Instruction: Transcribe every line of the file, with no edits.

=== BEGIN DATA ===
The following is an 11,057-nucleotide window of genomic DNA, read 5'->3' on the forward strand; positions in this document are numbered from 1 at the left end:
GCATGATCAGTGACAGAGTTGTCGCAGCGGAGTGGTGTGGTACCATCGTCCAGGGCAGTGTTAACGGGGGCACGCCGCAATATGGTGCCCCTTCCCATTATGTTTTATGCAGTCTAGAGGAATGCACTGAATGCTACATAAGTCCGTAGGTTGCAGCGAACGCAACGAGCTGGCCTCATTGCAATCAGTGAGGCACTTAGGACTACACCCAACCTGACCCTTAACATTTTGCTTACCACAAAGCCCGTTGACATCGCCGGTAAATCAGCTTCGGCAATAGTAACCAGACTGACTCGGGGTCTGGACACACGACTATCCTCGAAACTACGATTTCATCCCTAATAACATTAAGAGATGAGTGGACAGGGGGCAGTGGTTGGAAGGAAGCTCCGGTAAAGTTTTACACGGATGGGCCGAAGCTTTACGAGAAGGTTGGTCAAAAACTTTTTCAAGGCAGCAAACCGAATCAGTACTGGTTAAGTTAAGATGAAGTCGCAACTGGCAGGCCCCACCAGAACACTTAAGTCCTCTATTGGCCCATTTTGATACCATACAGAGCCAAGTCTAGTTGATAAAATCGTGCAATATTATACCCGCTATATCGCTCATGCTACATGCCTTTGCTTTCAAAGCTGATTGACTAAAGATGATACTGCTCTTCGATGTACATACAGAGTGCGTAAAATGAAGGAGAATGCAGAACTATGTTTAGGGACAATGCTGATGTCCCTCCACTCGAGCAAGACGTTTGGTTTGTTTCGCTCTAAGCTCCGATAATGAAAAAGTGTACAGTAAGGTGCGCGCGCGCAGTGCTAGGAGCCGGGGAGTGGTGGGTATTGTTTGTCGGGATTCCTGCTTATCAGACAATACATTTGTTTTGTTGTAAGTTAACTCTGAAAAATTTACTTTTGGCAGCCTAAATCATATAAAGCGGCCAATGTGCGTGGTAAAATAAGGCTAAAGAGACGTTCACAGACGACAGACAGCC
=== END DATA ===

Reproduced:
The following is an 11,057-nucleotide window of genomic DNA, read 5'->3' on the forward strand; positions in this document are numbered from 1 at the left end:
GCATGATCAGTGACAGAGTTGTCGCAGCGGAGTGGTGTGGTACCATCGTCCAGGGCAGTGTTAACGGGGGCACGCCGCAATATGGTGCCCCTTCCCATTATGTTTTATGCAGTCTAGAGGAATGCACTGAATGCTACATAAGTCCGTAGGTTGCAGCGAACGCAACGAGCTGGCCTCATTGCAATCAGTGAGGCACTTAGGACTACACCCAACCTGACCCTTAACATTTTGCTTACCACAAAGCCCGTTGACATCGCCGGTAAATCAGCTTCGGCAATAGTAACCAGACTGACTCGGGGTCTGGACACACGACTATCCTCGAAACTACGATTTCATCCCTAATAACATTAAGAGATGAGTGGACAGGGGGCAGTGGTTGGAAGGAAGCTCCGGTAAAGTTTTACACGGATGGGCCGAAGCTTTACGAGAAGGTTGGTCAAAAACTTTTTCAAGGCAGCAAACCGAATCAGTACTGGTTAAGTTAAGATGAAGTCGCAACTGGCAGGCCCCACCAGAACACTTAAGTCCTCTATTGGCCCATTTTGATACCATACAGAGCCAAGTCTAGTTGATAAAATCGTGCAATATTATACCCGCTATATCGCTCATGCTACATGCCTTTGCTTTCAAAGCTGATTGACTAAAGATGATACTGCTCTTCGATGTACATACAGAGTGCGTAAAATGAAGGAGAATGCAGAACTATGTTTAGGGACAATGCTGATGTCCCTCCACTCGAGCAAGACGTTTGGTTTGTTTCGCTCTAAGCTCCGATAATGAAAAAGTGTACAGTAAGGTGCGCGCGCGCAGTGCTAGGAGCCGGGGAGTGGTGGGTATTGTTTGTCGGGATTCCTGCTTATCAGACAATACATTTGTTTTGTTGTAAGTTAACTCTGAAAAATTTACTTTTGGCAGCCTAAATCATATAAAGCGGCCAATGTGCGTGGTAAAATAAGGCTAAAGAGACGTTCACAGACGACAGACAGCC